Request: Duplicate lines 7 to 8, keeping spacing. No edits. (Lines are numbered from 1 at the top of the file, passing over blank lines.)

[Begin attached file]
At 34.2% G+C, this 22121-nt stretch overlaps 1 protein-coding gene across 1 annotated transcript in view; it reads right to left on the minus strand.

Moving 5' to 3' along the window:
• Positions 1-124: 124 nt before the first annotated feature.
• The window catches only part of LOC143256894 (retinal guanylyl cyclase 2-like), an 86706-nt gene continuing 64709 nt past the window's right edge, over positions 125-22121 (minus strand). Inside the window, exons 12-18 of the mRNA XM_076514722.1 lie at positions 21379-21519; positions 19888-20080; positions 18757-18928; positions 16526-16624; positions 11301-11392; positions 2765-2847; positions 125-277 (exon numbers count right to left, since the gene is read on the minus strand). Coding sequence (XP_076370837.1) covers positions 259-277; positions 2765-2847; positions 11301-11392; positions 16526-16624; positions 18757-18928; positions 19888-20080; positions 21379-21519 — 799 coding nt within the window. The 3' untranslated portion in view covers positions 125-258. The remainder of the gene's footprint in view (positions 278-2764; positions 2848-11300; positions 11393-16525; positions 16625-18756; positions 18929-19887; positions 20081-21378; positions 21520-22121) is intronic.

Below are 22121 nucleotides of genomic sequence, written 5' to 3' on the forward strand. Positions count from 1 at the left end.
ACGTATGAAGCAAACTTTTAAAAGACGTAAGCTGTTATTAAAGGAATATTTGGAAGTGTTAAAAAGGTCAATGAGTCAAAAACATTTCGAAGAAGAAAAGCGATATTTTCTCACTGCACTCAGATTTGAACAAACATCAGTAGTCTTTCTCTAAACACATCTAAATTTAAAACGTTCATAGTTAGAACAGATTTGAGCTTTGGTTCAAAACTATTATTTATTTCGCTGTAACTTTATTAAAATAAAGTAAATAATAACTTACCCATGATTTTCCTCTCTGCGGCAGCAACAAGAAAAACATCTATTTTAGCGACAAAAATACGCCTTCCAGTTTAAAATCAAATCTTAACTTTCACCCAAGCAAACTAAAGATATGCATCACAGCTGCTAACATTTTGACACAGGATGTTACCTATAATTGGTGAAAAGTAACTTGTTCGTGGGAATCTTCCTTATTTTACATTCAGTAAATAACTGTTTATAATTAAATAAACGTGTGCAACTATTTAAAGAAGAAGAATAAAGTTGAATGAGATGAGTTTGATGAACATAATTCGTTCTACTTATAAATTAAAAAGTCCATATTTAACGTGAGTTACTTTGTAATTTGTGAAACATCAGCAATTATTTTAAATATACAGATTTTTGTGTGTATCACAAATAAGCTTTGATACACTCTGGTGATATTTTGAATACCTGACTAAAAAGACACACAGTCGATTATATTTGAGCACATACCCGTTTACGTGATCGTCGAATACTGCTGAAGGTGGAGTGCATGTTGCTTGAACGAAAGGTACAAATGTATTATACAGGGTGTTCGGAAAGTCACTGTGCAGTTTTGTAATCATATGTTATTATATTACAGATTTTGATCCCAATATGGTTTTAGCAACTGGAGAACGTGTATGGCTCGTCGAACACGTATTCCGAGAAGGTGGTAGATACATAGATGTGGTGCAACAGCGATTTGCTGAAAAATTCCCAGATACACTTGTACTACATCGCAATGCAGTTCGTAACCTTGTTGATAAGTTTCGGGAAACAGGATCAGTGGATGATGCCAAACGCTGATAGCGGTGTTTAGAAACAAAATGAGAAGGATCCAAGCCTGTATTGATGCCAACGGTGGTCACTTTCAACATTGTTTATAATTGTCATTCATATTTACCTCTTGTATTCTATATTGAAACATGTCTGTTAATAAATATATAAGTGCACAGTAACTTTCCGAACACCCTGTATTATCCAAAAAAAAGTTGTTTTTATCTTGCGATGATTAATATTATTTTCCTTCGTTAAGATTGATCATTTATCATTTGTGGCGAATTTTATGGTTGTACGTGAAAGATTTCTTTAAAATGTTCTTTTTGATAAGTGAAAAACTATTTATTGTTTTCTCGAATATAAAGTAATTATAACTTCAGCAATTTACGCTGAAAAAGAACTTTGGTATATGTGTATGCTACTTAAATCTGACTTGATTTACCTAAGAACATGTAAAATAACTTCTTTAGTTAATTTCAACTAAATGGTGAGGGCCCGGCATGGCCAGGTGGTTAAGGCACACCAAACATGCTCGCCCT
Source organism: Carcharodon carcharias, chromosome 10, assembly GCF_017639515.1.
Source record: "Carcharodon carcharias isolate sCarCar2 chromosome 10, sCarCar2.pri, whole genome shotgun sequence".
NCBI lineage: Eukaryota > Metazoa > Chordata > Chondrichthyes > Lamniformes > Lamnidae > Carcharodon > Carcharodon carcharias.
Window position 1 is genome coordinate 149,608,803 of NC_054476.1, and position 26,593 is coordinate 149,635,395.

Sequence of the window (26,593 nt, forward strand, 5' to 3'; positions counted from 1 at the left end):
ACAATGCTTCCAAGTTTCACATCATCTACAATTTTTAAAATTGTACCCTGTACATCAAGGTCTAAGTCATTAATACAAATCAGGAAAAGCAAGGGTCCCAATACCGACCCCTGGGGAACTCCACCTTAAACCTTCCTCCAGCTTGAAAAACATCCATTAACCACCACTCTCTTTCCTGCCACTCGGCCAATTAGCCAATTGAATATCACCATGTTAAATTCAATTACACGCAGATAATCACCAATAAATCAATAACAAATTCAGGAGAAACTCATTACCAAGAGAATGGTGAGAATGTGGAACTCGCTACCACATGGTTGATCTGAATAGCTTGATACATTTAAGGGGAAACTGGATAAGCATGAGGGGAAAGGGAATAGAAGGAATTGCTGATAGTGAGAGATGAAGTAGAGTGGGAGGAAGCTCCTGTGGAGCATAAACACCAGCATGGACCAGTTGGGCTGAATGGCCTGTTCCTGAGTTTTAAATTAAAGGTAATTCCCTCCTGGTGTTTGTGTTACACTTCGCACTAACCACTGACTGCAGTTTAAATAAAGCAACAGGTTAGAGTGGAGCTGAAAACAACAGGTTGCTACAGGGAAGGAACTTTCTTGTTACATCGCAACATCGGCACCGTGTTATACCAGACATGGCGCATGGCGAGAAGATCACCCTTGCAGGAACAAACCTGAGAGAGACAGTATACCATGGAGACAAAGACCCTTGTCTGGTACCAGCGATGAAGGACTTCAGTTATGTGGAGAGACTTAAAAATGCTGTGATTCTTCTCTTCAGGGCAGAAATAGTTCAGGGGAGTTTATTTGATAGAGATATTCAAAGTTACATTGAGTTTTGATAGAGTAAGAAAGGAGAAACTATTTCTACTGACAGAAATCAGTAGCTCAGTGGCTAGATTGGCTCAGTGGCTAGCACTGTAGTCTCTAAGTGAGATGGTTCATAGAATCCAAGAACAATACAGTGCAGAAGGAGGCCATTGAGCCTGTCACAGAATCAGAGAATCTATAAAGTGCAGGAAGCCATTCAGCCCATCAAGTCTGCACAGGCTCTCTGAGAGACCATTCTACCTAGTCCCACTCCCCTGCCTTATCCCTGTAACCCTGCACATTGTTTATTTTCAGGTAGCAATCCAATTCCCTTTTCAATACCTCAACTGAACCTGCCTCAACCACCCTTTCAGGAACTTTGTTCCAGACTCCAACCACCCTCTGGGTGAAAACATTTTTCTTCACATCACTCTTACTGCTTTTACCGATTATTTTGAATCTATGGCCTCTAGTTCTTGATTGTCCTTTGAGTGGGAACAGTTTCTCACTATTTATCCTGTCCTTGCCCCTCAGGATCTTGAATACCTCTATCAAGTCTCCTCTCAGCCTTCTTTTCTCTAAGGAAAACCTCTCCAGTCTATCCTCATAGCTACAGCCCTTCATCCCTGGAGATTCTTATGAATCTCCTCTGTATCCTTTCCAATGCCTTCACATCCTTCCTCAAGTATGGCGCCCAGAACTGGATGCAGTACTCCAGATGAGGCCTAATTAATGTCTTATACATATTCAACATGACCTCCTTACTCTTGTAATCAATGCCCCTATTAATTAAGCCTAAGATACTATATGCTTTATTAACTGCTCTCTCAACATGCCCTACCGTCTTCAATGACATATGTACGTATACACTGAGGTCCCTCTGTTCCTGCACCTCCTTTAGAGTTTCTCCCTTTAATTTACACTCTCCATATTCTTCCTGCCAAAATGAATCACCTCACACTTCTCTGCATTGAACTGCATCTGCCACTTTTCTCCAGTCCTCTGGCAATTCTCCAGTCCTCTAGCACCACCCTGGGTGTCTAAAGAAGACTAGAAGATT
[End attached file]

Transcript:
Source organism: Carcharodon carcharias, chromosome 10, assembly GCF_017639515.1.
Source record: "Carcharodon carcharias isolate sCarCar2 chromosome 10, sCarCar2.pri, whole genome shotgun sequence".